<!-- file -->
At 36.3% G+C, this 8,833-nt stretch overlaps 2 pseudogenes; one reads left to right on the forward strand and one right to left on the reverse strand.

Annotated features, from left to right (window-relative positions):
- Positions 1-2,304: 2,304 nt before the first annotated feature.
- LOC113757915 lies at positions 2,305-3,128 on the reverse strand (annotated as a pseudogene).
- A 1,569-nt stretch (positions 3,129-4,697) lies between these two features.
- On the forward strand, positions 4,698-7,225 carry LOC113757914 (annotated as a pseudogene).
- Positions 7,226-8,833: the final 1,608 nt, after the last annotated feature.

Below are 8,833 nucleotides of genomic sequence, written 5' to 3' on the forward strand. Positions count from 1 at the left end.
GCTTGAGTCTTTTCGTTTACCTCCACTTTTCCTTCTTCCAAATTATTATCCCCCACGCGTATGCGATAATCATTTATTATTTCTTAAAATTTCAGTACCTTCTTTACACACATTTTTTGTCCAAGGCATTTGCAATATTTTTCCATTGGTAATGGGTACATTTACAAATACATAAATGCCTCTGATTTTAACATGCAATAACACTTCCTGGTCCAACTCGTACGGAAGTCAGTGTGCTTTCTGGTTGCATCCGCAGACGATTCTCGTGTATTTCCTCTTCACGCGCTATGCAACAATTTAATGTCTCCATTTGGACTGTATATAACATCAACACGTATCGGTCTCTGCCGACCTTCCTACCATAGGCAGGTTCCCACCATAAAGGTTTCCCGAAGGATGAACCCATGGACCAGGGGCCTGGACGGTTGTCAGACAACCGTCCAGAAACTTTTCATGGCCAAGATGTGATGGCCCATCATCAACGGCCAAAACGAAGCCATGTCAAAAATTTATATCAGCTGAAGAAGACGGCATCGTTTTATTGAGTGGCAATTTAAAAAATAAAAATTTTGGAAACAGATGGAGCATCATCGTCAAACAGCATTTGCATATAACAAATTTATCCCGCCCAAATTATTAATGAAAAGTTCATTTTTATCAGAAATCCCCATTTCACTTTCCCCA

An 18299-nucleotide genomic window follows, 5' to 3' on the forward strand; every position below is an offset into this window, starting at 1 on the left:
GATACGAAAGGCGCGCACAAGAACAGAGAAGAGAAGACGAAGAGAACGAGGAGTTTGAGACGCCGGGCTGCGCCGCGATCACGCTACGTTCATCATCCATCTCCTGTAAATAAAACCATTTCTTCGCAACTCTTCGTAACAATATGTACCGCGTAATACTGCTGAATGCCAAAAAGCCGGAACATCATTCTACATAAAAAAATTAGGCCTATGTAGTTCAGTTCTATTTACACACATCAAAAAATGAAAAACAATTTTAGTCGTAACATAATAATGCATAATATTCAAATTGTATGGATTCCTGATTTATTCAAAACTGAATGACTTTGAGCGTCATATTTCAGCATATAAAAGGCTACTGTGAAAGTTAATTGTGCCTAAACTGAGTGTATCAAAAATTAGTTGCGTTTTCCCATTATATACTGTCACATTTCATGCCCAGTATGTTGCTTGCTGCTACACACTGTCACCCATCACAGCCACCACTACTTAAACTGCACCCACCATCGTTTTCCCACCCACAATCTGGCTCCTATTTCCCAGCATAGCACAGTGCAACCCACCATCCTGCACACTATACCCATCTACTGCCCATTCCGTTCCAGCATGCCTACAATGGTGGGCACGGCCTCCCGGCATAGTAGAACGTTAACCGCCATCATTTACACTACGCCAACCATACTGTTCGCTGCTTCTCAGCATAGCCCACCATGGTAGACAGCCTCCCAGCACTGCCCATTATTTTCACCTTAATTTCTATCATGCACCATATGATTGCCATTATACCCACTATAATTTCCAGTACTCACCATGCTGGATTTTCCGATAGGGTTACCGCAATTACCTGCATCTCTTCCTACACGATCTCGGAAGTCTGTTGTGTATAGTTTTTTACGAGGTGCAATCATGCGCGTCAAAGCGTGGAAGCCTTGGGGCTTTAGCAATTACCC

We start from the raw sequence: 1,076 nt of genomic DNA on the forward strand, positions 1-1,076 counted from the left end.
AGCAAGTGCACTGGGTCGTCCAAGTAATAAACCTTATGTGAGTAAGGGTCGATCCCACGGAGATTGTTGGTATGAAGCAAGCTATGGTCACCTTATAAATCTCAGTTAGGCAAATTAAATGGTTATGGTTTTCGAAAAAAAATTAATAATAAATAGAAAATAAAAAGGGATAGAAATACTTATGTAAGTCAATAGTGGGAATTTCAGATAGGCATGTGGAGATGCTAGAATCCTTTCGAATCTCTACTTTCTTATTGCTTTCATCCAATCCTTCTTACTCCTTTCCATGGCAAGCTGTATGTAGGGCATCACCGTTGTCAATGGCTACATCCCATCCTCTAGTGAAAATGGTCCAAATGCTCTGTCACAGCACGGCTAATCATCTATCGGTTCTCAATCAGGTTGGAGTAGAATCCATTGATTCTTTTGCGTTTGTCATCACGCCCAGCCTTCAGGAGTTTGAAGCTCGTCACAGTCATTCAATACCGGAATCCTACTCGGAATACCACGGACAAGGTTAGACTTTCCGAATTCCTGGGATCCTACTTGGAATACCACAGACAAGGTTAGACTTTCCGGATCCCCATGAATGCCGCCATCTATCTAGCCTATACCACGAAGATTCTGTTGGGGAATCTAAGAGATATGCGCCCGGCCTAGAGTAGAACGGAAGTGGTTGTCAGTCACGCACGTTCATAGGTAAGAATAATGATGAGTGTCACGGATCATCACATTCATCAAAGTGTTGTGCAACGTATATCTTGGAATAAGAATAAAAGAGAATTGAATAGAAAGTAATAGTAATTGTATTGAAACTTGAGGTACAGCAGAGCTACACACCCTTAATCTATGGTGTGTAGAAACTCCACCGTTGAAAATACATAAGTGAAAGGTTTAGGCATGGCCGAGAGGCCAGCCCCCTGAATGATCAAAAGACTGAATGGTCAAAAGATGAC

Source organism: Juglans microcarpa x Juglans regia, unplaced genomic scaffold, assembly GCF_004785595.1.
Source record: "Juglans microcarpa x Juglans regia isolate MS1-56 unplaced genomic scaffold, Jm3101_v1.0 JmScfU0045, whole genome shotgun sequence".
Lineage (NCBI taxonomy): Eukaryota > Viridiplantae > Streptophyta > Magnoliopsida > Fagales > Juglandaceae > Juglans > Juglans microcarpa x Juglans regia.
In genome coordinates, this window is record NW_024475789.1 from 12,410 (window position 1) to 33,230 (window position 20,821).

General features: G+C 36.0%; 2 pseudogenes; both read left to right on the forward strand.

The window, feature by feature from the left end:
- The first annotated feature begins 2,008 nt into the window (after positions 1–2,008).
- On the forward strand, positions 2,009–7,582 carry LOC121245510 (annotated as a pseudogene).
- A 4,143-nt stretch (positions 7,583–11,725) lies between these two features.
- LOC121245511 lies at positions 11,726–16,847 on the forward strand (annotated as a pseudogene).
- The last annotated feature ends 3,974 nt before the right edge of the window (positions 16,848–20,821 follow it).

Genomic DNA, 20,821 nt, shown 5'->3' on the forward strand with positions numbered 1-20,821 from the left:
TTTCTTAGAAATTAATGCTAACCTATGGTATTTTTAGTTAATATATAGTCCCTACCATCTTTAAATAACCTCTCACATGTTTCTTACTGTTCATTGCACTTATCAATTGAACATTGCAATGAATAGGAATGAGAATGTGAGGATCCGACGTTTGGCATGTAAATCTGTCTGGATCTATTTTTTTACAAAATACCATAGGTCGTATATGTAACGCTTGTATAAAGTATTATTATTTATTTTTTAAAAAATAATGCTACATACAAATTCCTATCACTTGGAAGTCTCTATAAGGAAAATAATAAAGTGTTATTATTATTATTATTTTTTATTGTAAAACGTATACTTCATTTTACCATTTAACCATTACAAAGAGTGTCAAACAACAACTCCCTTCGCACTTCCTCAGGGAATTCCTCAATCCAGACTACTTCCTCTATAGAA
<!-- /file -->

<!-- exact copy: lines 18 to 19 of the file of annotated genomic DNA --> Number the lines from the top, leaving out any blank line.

General features: G+C 36.0%; 2 pseudogenes; both read left to right on the forward strand.

The window, feature by feature from the left end: